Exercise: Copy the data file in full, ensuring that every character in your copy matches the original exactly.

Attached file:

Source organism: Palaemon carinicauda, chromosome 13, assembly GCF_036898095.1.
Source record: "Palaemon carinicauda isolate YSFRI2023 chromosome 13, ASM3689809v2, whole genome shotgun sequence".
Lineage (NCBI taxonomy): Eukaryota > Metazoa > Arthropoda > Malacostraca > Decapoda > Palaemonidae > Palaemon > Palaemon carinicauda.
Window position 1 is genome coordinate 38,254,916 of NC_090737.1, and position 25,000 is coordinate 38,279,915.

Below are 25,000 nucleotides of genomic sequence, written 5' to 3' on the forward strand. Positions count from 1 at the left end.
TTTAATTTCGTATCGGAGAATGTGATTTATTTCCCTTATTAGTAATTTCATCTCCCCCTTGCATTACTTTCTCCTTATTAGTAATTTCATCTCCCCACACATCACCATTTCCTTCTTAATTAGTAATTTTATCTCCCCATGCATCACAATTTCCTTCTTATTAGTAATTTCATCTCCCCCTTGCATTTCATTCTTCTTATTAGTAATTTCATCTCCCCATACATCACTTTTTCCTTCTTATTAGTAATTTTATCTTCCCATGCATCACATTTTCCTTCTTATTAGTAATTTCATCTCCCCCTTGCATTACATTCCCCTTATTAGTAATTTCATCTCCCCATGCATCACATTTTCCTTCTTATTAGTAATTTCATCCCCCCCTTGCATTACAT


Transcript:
Source organism: Palaemon carinicauda, chromosome 13, assembly GCF_036898095.1.
Source record: "Palaemon carinicauda isolate YSFRI2023 chromosome 13, ASM3689809v2, whole genome shotgun sequence".
Lineage (NCBI taxonomy): Eukaryota > Metazoa > Arthropoda > Malacostraca > Decapoda > Palaemonidae > Palaemon > Palaemon carinicauda.
Window position 1 is genome coordinate 38,254,916 of NC_090737.1, and position 25,000 is coordinate 38,279,915.

Below are 25,000 nucleotides of genomic sequence, written 5' to 3' on the forward strand. Positions count from 1 at the left end.
TTTAATTTCGTATCGGAGAATGTGATTTATTTCCCTTATTAGTAATTTCATCTCCCCCTTGCATTACTTTCTCCTTATTAGTAATTTCATCTCCCCACACATCACCATTTCCTTCTTAATTAGTAATTTTATCTCCCCATGCATCACAATTTCCTTCTTATTAGTAATTTCATCTCCCCCTTGCATTTCATTCTTCTTATTAGTAATTTCATCTCCCCATACATCACTTTTTCCTTCTTATTAGTAATTTTATCTTCCCATGCATCACATTTTCCTTCTTATTAGTAATTTCATCTCCCCCTTGCATTACATTCCCCTTATTAGTAATTTCATCTCCCCATGCATCACATTTTCCTTCTTATTAGTAATTTCATCCCCCCCTTGCATTACAT